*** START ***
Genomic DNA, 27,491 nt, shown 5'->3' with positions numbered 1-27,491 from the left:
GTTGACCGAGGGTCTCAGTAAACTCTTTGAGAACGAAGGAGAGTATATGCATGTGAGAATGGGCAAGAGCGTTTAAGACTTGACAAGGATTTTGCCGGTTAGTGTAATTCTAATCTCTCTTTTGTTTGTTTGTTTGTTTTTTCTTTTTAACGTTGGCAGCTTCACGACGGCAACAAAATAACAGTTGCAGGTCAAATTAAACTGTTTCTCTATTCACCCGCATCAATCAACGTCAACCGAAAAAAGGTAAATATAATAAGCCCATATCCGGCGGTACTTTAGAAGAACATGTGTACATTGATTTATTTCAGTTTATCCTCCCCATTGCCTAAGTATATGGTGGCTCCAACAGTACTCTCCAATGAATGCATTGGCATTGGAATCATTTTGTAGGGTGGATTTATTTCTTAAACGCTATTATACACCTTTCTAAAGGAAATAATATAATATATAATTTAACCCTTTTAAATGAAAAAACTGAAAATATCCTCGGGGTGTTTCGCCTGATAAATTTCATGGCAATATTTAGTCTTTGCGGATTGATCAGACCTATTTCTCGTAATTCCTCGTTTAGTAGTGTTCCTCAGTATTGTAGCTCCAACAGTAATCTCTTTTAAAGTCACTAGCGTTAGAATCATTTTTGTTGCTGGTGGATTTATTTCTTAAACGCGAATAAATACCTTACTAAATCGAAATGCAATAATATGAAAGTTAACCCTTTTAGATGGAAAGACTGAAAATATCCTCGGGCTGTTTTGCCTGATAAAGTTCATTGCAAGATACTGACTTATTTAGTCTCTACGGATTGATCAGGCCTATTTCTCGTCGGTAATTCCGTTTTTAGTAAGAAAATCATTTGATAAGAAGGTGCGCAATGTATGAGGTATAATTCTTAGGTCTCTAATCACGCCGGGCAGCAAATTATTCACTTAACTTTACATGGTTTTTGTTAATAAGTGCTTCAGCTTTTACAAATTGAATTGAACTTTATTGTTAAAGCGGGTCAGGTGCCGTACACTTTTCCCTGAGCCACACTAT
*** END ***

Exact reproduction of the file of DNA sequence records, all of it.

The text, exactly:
Genomic DNA, 27,491 nt, shown 5'->3' with positions numbered 1-27,491 from the left:
GTTGACCGAGGGTCTCAGTAAACTCTTTGAGAACGAAGGAGAGTATATGCATGTGAGAATGGGCAAGAGCGTTTAAGACTTGACAAGGATTTTGCCGGTTAGTGTAATTCTAATCTCTCTTTTGTTTGTTTGTTTGTTTTTTCTTTTTAACGTTGGCAGCTTCACGACGGCAACAAAATAACAGTTGCAGGTCAAATTAAACTGTTTCTCTATTCACCCGCATCAATCAACGTCAACCGAAAAAAGGTAAATATAATAAGCCCATATCCGGCGGTACTTTAGAAGAACATGTGTACATTGATTTATTTCAGTTTATCCTCCCCATTGCCTAAGTATATGGTGGCTCCAACAGTACTCTCCAATGAATGCATTGGCATTGGAATCATTTTGTAGGGTGGATTTATTTCTTAAACGCTATTATACACCTTTCTAAAGGAAATAATATAATATATAATTTAACCCTTTTAAATGAAAAAACTGAAAATATCCTCGGGGTGTTTCGCCTGATAAATTTCATGGCAATATTTAGTCTTTGCGGATTGATCAGACCTATTTCTCGTAATTCCTCGTTTAGTAGTGTTCCTCAGTATTGTAGCTCCAACAGTAATCTCTTTTAAAGTCACTAGCGTTAGAATCATTTTTGTTGCTGGTGGATTTATTTCTTAAACGCGAATAAATACCTTACTAAATCGAAATGCAATAATATGAAAGTTAACCCTTTTAGATGGAAAGACTGAAAATATCCTCGGGCTGTTTTGCCTGATAAAGTTCATTGCAAGATACTGACTTATTTAGTCTCTACGGATTGATCAGGCCTATTTCTCGTCGGTAATTCCGTTTTTAGTAAGAAAATCATTTGATAAGAAGGTGCGCAATGTATGAGGTATAATTCTTAGGTCTCTAATCACGCCGGGCAGCAAATTATTCACTTAACTTTACATGGTTTTTGTTAATAAGTGCTTCAGCTTTTACAAATTGAATTGAACTTTATTGTTAAAGCGGGTCAGGTGCCGTACACTTTTCCCTGAGCCACACTAT